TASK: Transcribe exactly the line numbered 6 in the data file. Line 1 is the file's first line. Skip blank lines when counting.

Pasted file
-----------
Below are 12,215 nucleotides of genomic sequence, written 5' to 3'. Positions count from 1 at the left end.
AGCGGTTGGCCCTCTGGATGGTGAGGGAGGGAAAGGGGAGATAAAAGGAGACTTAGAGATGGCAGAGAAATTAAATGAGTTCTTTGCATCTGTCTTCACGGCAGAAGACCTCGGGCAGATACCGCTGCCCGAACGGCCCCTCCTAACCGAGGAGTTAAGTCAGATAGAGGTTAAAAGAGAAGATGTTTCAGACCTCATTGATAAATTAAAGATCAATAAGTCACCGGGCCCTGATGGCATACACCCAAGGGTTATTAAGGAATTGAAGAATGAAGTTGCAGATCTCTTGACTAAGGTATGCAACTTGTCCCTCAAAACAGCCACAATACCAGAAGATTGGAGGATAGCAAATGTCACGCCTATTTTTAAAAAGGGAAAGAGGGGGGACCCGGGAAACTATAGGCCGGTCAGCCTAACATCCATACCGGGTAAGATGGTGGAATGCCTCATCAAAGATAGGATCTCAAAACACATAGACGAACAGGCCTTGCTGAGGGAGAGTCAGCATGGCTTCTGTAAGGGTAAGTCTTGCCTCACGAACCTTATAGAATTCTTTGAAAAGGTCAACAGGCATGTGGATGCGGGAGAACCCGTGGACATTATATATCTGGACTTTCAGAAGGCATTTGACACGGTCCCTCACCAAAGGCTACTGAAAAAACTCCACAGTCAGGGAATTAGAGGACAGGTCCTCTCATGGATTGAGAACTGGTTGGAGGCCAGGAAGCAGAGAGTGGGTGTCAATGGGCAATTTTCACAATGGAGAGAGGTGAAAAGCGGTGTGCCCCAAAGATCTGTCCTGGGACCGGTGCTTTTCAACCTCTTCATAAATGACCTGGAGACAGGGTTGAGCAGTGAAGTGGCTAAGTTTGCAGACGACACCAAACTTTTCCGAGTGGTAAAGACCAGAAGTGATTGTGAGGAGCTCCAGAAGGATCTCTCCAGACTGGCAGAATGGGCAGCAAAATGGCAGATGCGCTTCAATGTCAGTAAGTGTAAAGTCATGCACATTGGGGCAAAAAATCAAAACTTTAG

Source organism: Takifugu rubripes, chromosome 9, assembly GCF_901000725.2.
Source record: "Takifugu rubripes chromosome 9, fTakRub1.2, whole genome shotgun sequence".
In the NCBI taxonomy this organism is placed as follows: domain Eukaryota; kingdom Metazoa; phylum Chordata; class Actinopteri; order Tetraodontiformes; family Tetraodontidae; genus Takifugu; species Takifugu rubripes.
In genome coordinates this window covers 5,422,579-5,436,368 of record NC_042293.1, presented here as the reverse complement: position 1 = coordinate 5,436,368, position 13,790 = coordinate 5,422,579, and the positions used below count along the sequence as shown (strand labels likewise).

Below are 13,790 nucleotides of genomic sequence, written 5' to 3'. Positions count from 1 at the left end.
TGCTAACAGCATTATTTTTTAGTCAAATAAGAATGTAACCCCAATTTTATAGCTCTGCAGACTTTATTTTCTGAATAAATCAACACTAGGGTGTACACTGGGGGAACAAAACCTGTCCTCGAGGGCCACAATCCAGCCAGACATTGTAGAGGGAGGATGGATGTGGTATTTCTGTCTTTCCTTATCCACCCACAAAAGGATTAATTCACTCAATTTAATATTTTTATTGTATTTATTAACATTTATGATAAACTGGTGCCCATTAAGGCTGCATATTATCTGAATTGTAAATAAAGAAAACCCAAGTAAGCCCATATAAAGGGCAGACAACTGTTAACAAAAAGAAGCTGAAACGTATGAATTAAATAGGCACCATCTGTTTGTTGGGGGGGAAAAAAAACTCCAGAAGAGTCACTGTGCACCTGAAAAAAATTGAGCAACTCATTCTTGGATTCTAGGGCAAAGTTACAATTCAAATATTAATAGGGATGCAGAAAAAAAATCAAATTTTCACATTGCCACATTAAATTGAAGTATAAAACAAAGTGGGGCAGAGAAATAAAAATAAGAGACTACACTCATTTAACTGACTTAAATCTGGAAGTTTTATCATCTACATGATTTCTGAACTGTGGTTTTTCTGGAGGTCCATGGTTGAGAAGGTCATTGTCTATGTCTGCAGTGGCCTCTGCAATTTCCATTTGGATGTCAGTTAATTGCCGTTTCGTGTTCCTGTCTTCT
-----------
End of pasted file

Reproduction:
In genome coordinates this window covers 5,422,579-5,436,368 of record NC_042293.1, presented here as the reverse complement: position 1 = coordinate 5,436,368, position 13,790 = coordinate 5,422,579, and the positions used below count along the sequence as shown (strand labels likewise).